1. Place the chicken in a large casserole, a clay pot, or a deep roasting pan with a lid. Slice the onions and cut all the other vegetables into chunks. Arrange the vegetables and herbs around the bird. Rub the butter over the breast of the bird and pour over the wine and water, then season well with the salt and some pepper.

2. Place the lid on the dish and put it in a preheated 375°F oven. Remove the lid after about 50 minutes and give the vegetables a good stir. Baste the chicken with the fat on top of the juices in the dish. Leave the lid off and return to the oven for 25 to 35 minutes, until the breast is nicely browned and the juices run clear when the thigh is pierced with a skewer.

3. To serve, transfer the chicken to a large warmed plate and carve it up fairly chunkily. Spoon vegetables from the roasting pot and plenty of buttery juices onto each plate beside the meat.

Note: If using a stewing chicken, turn the oven down to 300°F after the first half an hour, then cook for 1 1/2 to 2 hours without removing the lid. Turn the bird over on its back halfway through cooking and give the vegetables a good stir at the same time.

I didn't have three carrots but I did have some kohlrabi from my CSA basket yet to use up, so I added those to the mix. Most of the recipes I saw for kohlrabi were for braising them, so I figure this pot roasting will treat them well. In addition to bay leaves out in my herb plantings, I also have some sage, thyme-oregano, and garden variety thyme, so I grabbed a bit of each and added them in. I like herbs in my chicken and vegetables, and considering the amounts called for in this recipe filled the largest covered roaster I've got? It looked to me as though the flavors would have plenty of room to play nicely.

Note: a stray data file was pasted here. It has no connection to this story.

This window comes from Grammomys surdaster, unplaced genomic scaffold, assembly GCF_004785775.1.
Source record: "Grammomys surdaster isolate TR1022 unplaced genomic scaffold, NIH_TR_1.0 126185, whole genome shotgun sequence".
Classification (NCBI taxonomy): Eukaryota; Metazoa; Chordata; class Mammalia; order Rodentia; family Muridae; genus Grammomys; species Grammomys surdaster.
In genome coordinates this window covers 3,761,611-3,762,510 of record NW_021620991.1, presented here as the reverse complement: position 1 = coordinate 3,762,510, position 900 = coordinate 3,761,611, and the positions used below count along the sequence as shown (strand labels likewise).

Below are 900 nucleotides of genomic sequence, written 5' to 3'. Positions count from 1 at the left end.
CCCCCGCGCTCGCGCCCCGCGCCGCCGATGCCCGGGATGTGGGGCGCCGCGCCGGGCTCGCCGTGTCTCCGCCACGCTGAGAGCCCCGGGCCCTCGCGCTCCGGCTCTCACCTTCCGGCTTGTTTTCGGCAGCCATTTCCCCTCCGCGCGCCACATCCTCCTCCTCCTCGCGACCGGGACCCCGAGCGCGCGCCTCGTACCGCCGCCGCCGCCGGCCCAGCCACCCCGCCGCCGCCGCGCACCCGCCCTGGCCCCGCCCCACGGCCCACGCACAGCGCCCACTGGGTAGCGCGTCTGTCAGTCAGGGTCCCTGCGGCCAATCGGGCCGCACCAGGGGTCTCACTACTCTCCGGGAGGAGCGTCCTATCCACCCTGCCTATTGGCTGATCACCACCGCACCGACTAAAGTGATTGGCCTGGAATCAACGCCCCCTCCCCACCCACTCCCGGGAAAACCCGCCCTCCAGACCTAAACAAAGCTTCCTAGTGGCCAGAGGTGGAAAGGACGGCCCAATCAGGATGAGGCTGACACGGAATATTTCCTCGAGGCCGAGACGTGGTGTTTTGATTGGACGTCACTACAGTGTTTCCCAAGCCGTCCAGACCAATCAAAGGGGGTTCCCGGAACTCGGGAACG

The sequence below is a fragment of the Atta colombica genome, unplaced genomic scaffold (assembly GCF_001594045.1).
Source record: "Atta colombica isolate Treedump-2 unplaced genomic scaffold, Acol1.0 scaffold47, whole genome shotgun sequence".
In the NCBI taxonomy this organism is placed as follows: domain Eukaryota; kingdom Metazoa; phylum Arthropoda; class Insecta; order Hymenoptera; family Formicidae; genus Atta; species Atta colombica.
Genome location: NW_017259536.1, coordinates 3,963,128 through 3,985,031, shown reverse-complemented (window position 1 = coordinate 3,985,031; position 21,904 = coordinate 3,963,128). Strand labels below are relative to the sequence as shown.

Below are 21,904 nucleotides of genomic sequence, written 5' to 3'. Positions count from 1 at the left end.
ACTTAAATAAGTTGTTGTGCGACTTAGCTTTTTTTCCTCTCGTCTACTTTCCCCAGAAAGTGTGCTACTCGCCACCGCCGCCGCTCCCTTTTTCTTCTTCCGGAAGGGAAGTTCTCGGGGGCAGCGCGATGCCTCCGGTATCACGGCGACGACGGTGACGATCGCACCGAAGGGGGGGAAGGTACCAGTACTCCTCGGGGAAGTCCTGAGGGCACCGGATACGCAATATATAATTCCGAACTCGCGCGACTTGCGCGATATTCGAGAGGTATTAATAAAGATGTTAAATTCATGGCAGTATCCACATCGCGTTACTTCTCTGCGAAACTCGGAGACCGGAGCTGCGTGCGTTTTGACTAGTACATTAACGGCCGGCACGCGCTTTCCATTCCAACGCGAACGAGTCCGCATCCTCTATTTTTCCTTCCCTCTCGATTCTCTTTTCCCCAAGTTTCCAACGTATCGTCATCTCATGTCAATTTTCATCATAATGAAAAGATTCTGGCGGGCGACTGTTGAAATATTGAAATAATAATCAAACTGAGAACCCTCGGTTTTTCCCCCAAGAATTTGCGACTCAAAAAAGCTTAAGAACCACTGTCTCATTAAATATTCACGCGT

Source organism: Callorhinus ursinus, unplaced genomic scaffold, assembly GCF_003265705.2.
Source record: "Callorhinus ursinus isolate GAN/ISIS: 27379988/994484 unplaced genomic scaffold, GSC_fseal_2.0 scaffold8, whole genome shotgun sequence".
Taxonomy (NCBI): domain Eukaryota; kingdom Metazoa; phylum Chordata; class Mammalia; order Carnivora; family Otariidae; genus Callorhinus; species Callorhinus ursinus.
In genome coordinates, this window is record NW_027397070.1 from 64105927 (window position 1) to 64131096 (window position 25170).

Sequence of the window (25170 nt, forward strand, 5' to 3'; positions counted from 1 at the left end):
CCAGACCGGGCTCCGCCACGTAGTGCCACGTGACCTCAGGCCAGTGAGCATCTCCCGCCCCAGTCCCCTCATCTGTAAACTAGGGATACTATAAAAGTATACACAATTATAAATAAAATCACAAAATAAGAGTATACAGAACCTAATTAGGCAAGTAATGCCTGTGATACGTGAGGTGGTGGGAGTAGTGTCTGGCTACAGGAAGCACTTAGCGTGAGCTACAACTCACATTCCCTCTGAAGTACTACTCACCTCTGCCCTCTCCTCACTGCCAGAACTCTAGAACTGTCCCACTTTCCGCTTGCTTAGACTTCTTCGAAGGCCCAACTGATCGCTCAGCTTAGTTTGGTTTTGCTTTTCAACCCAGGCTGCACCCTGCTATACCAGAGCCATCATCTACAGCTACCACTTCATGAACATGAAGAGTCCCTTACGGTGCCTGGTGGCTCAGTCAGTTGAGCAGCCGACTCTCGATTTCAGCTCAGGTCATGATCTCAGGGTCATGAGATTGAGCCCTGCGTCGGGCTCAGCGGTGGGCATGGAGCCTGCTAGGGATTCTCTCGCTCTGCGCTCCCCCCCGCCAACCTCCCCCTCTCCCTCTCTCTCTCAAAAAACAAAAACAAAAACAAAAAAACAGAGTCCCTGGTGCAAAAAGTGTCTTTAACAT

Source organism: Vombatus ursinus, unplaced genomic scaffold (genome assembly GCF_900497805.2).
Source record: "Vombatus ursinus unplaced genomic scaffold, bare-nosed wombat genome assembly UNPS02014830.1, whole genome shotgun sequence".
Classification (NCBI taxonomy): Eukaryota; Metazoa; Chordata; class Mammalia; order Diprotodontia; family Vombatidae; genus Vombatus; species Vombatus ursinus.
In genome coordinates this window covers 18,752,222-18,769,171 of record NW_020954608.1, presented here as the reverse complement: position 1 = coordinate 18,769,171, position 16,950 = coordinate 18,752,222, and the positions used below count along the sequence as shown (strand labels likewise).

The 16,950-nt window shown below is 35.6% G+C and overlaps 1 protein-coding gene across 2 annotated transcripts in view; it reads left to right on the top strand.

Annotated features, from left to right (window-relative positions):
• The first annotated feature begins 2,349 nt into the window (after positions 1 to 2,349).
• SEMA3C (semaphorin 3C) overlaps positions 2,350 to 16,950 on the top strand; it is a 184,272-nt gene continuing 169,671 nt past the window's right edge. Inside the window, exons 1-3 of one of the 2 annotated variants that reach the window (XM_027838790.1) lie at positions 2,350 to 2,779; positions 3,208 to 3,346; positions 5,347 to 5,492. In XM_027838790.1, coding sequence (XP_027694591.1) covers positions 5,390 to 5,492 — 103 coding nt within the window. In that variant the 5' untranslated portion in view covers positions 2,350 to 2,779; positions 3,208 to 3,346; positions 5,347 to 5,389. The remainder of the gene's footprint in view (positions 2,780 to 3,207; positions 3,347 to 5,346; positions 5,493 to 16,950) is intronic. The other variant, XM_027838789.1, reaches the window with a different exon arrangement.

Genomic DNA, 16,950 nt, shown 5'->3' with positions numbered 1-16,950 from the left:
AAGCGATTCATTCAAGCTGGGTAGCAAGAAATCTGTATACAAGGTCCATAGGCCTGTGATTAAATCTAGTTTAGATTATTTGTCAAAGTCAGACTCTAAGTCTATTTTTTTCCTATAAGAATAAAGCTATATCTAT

OK - it is time, according to the recipe and the oven buzzer, to serve. However, the chicken is not quite all the way done and the vegetables are not nearly ready to eat. I took the chicken out, covered it with foil and placed it in the cooling oven to finish off. I placed the vegetables on a burner and will bring this to a low boil until the vegetables finish off and the liquid in the pan is reduced. I have some fabulous Irish butter to add in at the last for a finishing touch, and then I will carve the rested bird with a side of buttered veggies and some good bread.

Finally: I did not take into account (and neither does the recipe) the extra time it takes to roast a bird on the heavier end of the scale. If you try this recipe, please note you will need to adjust/lengthen baking times for a 6 pound bird. I ended up putting the chicken back into a very hot oven for 15 minutes to finish it up but was rewarded with incredibly delicious browned crisped skin for that extra time in the heat.

My husband is being lovingly patient with our delayed dinner. It smells great here and we have nowhere to rush off to, so we will have a very sophisticated late dinner for just the two of us with great leftovers to reheat next week. I will try to get a photo of the finished product if I can stand to wait 1 minute longer than necessary to dig in! Bon Appetite!